Troubleshooting Tips: Car Makes Noise When Turning – Why?

Troubleshooting Tips: Car Makes Noise When Turning – Why?

You might become frantic with worry when each time you turn on your car, it starts making strange noises.

In times like those you might not have the money to send your car to a professional mechanic right away? Here’s a quick guide that will help you better identify the problem and see if it requires immediate attention or helps you see that there’s nothing to really worry about.

Troubleshooting Tips

Car noises are a main indicator of things not running quite well within your car. It is vital that when spotting the source of the noise, you perform hearing isolation in order to better detect the problem.

Once you’ve identified the noise source you can troubleshoot for these issues.

If the noise comes from the engine…

From all of the noises you get, the one to be most concerned about is the knocking noise. This can mean that some parts are worn out and got loose, which can lead to more complicated issues that can cause accidents.

Check for the sounds that have a low frequency and have a more set rhythm and increases with engine speed.

A sound of this nature can also mean a low oil supply, therefore check for a sudden oil light blink.

intake valveAfter the knocking noise, the second most concerning noise will be a ticking or clacking noise that is high frequency and way faster than the first one.

This might indicate loose valve parts that can be caused by the collapsing of the hydraulic lifter.

When these lifters are faulty the oil coming through them leaks out, producing that ticking noise as a result.

You might want to keep an eye on using the proper type of oil. If that doesn’t solve the problem then maybe the lifters need to be replaced, along with the cam, to stop further damage from occurring.



If the noise comes from somewhere near the engine…

There are times when the noise doesn’t necessarily come from the engine, as it can be produced by closer engine parts like

  • Loose torque converter bolts
  • Cracked flex plates

In this case if your car is automatic, the torque converter bolts are a good place to start. You might also want to check the flex plates and see if they’re not cracked.

If a noise is made when depressing the clutch pedal…

This only happens to manual transmissions. Maybe your thrust bearing might have worn out as the pressure applied on the crankshaft each time you press the clutch will have caused the bearings to wear out overtime.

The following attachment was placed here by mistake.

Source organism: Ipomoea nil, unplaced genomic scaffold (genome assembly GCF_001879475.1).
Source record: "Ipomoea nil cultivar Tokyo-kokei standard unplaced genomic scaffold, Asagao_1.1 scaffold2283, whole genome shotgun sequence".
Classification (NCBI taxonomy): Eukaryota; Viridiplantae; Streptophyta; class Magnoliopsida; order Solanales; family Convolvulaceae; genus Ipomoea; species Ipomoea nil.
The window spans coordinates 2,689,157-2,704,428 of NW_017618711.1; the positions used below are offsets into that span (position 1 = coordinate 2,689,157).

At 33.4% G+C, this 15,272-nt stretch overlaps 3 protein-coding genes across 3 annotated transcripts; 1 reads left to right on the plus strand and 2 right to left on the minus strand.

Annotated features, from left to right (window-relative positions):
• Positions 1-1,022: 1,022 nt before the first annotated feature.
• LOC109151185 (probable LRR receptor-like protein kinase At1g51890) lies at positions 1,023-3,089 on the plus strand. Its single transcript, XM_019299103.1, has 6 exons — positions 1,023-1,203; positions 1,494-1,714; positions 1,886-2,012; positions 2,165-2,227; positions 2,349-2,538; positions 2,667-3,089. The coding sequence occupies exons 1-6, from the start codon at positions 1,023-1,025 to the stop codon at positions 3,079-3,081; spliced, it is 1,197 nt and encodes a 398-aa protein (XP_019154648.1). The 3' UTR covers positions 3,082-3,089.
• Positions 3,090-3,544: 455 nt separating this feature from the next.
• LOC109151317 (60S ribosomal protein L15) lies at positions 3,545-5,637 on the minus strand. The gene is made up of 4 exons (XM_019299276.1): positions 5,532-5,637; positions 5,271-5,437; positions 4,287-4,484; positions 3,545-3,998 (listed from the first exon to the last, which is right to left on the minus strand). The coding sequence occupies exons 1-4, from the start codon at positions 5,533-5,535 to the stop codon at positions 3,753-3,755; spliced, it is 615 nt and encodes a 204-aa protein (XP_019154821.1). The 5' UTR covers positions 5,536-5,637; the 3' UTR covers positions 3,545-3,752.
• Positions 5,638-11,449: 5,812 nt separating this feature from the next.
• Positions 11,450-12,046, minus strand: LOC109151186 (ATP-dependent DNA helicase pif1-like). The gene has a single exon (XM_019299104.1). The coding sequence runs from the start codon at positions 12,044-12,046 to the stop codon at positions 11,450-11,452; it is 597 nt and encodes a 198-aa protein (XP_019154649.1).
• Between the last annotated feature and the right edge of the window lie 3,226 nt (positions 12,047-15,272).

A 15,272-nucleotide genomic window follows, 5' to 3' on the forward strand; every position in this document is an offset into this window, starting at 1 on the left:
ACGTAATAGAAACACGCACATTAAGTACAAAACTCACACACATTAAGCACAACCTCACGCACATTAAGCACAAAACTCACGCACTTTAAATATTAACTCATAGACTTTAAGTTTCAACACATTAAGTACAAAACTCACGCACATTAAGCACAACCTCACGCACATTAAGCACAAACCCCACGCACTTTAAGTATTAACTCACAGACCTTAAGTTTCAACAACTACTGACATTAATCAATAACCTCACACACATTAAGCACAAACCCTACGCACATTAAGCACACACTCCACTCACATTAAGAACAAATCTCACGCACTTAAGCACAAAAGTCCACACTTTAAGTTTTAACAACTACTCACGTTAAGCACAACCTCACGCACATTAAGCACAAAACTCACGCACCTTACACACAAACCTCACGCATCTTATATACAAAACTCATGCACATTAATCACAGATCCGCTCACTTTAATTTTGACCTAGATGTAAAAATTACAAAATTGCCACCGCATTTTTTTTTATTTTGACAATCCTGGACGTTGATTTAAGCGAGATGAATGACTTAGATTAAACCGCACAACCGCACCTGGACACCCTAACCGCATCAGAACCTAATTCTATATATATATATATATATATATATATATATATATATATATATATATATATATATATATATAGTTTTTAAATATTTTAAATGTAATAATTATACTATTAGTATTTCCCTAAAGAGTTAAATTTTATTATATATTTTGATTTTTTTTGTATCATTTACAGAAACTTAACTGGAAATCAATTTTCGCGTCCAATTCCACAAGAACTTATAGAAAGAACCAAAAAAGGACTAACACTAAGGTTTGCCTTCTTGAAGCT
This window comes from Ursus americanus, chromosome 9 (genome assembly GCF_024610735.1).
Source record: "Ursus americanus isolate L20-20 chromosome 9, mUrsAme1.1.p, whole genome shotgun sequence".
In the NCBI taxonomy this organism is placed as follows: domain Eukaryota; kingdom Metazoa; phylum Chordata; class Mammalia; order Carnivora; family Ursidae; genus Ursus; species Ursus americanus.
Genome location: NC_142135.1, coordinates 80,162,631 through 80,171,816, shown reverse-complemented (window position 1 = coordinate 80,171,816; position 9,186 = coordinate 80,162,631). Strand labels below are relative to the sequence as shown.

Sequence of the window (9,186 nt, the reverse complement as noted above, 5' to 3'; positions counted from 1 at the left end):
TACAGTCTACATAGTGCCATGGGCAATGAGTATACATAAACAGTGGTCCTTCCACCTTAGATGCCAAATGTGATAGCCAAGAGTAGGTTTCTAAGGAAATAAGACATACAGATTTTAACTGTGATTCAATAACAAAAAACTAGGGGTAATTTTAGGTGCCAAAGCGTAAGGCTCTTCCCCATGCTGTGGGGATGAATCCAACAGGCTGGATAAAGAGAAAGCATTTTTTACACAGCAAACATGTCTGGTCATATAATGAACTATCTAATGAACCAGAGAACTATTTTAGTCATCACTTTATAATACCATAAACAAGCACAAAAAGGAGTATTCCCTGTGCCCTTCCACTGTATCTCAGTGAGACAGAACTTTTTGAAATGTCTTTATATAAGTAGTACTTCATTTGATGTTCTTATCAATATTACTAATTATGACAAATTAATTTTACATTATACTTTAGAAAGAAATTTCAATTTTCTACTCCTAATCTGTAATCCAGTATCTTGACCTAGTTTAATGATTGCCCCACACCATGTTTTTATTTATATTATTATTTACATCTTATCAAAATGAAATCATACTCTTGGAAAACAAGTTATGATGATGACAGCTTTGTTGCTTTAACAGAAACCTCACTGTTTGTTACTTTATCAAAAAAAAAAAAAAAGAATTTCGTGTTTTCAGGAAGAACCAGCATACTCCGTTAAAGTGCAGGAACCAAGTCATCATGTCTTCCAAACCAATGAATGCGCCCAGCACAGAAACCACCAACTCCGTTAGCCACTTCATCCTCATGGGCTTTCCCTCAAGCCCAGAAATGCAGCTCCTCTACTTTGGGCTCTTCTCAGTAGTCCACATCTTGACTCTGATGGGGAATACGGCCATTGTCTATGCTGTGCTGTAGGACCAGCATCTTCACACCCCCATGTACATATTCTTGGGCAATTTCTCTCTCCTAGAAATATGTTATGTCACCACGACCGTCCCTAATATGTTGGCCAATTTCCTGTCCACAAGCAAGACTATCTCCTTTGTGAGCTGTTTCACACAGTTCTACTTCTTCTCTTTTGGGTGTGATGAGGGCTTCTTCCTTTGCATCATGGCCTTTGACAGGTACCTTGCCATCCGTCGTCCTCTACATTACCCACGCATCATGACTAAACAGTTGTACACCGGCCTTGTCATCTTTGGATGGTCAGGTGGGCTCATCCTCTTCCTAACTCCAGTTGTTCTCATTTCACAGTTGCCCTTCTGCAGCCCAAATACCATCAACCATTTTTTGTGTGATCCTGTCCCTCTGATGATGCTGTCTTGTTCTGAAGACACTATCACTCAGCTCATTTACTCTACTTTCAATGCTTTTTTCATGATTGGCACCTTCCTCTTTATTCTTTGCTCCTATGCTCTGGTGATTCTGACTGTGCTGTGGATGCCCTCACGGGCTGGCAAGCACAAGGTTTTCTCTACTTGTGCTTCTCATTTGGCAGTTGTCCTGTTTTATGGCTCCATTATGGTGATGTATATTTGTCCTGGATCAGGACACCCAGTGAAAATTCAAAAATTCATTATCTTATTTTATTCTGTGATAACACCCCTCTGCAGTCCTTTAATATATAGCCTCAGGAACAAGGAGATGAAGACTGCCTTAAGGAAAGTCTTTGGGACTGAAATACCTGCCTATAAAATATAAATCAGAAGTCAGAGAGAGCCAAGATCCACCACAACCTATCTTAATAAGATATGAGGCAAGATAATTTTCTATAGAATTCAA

You might as well see movement of the crank pulley when pressing the clutch, so in order to trace that you might need help from a person who can observe if there is any odd movement during clutch operation.

If the noise comes from the transmission…

If your car runs on automatic transmission, noises are usually consistent, and it can come in the form of a whine to a growl during transmission operation, you might as well hear a tick or a thump.

In these cases, you need to pay close attention to when the noises generated:

  • The engine is at idle
  • Shifting gears
  • Change from drive to reverse
  • Driving at a particular speed

The most common solution to these noises can be to change the transmission fluid.

On the other hand, if your car has a manual transmission the noise is split into:

  • Clutch noises
  • Transmission noises

In the first one, identify whether the noise comes from the pedal or from the transmission as clutch only noises come either from the clutch pedal return springs or the clutch linkage itself.

In the second one, take a look at the clutch linkage as some of the linkages are adjustable and they can be adjusted to solve the problem.

If the noise comes from the suspension…

A plethora of noises can fit in this area, the main ones being:

  • shocks
  • struts
  • springs
  • bushings
  • control arms
  • torsion bars
  • drag links
  • strut rods
  • stabilizer links

If you notice any of these things, visit our webpage and contact a professional for help.


Bryce Newell is an automotive enthusiast who loves to write about the latest news, products, and DIY projects. While Bryce is an amateur in the field, he is passionate about cars and has been since he spent weekends in the garage helping his dad rebuild a 68 Dodge Charger as a kid.

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